Oakley Watches launched onto the market in the 1990s and brought the same innovation found in Oakley eyewear to your wrist.
Keep reading for our complete list of every Oakley Watch ever created, plus what makes each one unique.
The History of Oakley Watches
The year is 1998, and Oakley is living their eyewear powerhouse dreams. With Oakley’s founder Jim Jannard at the helm, the brand dominates the market with new and innovative sunglasses like the ever-popular X-Metals and Eye Jackets.
And these sunglasses aren’t just for mere mortals. They’re gracing the faces of celebrities and athletes galore like NBA superstar Michael Jordan.
But this year wasn’t just about sunglasses.
In 1998, Oakley made a big splash with their first non-sunglasses product line, launching Oakley watches. And starting with the iconic Timebomb, they made a big splash. The futuristic design shocked the otherwise conservative watch market. But it also put Oakley on the map.
With a Seiko quartz movement, the Timebomb would lay the foundation of Oakley’s watch matching, combining precision movements with Oakley design.
And while the initial $1300 price of the Timebomb stunned some of the markets at the time, they were only getting started.
Oakley would continue to innovate, creating a full line of watches ranging from everyday pieces for $100 to the $9,000 Full Metal Jacket.
Sadly, in 2015, only 3 years after the FMJ launch, Oakley would discontinue its watch line, marking the end of an era.
Keep reading for the complete timeline of every Oakley watch ever made, and learn how the brand has transformed over the years.
The Every Oakley Watch Ever List
The first Oakley watch, the Oakley Timebomb, is coveted by collectors as the quintessential O watch.
Originally retailing for $1300+ back in 1998, this 41-millimeter analog timepiece features classic Oakley 90s styling with its chunky spinal design straight out of Blade Runner. And the rounded glass face adds a turn of the century futuristic feel.
Plus, with a Grand Seiko movement, this watch is a lot more than just design. And it clearly caught the attention of celebrities, with Michael Jordan spotted wearing a Limited Edition Gold Time Bomb that was rumored to cost $25,000.
Icon and Icon Small Timebomb (1999)
Launched only a year after the original Timebomb, the Oakley Icon Timebomb and small version offer a more traditional watch design in a smaller case.
While you’ll still find the spinal design of the Timebomb, it’s tapered down on the Icon, and with a polished case, this watch fits in as a more conservative piece. Plus, the Icon is slimmed down, fitting more like a 38 or 39-millimeter watch.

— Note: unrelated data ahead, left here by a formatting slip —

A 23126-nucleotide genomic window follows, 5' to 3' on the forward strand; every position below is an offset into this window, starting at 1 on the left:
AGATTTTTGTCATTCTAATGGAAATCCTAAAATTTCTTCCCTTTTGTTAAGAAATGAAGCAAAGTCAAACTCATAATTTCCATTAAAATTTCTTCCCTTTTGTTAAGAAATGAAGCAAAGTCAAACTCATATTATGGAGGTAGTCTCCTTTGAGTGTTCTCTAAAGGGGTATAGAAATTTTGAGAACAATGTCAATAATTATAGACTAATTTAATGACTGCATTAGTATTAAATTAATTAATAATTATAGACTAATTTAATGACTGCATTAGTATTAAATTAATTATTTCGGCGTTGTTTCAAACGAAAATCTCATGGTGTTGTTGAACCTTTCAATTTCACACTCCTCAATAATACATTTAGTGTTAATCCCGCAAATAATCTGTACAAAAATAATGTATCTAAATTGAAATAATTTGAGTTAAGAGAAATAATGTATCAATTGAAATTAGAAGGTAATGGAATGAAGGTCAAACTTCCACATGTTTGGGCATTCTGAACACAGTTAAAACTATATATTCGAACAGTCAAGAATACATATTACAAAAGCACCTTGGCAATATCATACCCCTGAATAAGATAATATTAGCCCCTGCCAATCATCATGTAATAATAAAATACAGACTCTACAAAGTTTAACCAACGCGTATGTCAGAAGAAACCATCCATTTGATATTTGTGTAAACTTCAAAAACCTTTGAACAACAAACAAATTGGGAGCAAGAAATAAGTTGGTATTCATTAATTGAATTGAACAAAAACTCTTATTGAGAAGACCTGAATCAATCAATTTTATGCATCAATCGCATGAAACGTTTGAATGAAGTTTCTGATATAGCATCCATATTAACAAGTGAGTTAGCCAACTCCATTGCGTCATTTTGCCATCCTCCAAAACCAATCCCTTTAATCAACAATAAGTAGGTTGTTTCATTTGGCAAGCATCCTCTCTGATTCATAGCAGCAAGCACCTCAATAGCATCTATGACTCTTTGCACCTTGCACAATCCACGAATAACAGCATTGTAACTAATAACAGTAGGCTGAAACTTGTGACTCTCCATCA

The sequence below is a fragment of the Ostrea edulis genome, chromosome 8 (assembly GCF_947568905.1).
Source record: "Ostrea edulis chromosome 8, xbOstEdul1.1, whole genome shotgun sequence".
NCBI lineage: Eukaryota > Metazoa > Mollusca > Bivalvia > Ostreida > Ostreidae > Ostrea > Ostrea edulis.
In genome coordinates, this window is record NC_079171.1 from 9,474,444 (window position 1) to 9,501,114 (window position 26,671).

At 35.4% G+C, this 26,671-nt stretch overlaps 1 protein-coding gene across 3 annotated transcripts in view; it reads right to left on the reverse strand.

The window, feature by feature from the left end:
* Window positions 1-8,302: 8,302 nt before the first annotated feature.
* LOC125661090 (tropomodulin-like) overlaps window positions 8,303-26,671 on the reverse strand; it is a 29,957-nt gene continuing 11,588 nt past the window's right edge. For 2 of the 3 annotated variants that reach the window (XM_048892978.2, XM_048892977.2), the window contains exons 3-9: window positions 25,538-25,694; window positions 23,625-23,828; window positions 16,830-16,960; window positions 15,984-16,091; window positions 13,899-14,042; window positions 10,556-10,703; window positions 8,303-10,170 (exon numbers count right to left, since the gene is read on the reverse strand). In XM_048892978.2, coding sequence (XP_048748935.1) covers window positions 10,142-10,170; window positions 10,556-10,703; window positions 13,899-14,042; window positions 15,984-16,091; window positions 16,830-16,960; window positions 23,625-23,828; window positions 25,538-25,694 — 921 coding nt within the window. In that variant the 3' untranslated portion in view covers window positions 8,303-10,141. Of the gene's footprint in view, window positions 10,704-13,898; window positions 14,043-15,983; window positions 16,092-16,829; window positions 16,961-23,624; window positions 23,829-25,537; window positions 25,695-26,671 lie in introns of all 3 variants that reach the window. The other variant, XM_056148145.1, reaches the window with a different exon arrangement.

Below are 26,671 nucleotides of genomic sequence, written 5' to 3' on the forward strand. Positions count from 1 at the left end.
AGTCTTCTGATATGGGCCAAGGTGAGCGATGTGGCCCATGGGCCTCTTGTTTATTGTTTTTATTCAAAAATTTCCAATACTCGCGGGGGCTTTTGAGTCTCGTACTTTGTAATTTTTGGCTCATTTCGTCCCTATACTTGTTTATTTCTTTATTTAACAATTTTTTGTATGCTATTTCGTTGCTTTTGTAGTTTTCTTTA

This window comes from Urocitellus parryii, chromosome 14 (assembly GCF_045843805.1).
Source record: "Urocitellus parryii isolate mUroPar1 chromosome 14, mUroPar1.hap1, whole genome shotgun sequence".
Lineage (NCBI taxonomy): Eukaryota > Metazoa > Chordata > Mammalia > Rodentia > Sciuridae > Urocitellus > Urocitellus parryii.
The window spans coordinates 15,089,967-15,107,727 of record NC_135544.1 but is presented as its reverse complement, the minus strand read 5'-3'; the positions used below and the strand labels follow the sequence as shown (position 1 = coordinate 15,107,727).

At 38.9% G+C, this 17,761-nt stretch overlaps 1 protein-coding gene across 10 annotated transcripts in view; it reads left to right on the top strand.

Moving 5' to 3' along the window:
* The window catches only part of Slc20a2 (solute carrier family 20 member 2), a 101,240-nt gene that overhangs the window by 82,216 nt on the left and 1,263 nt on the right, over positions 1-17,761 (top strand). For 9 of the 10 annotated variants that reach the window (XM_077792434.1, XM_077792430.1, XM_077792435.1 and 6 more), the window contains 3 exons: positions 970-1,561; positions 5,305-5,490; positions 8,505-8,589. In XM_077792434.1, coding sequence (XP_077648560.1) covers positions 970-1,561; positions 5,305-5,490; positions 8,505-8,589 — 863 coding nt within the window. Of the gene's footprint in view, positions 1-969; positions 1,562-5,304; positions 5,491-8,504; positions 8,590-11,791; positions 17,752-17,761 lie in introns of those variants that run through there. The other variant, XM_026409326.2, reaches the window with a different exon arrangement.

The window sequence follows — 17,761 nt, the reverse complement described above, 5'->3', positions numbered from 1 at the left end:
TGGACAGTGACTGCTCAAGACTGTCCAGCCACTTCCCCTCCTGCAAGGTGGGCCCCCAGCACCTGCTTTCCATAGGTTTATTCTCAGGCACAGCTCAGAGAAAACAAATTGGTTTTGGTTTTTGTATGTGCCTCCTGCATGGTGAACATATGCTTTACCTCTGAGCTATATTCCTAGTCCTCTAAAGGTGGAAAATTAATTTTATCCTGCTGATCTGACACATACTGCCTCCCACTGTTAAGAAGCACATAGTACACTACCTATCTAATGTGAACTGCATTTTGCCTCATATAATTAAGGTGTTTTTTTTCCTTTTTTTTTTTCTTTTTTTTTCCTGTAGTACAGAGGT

Released as a more affordable sports watch, the Oakley D1 retailed for $180 (a fraction of the Timebombs original price).
This digital watch was specifically designed for professional athletes, built with a high-contrast face and advanced timing mechanisms to capture laps/run times.
The D1 would formally start the division of Oakley’s watch line between affordable and luxury designs.
Reverting back to Oakley’s disruptive designs in 2001, the Oakley Torpedo appears as if it’s molded clay melting in the sun.
This out-of-the-world analog watch originally retailed for $475 but was later found at Oakley Vault locations for under $200.
A follow-up to the popular D1 watch, the Oakley D.5 takes the innovative timing technology of the D1 and puts it in an even smaller case. How small? The D.5 is 87% smaller than the original D1, making this watch perfect for runners and track athletes.
Plus, with an original retail price of $160, this watch appealed to amateur and professional athletes alike.
Adding on to the 2001 Oakley watch lineup, the Crush features similar styling to the Torpedo but in a calmer design. And this stainless steel analog watch also features a band made of Unobtainium, the same anti-slip material found on Oakley’s eyewear.
Plus, with a $250 retail price and nine dial/case colors available, the Crush took the Torpedo and made it appeal to the broader market.
A luxury version of the Crush, the Bullet retailed for $750 and features a stainless steel case and sapphire crystal.
Outside of the upscale finish, the Crush and Bullet feature similar designs, albeit with different colorways available.
Oakley’s first analog chronograph, the Detonator, combined classic watchmaking with a modern design. Featuring a two-tone design with all of the pushers (buttons) on one side, this watch is everything we love about Oakley watches.
And originally retailing at $395, this watch brought chronograph technology to performance watches at an affordable price.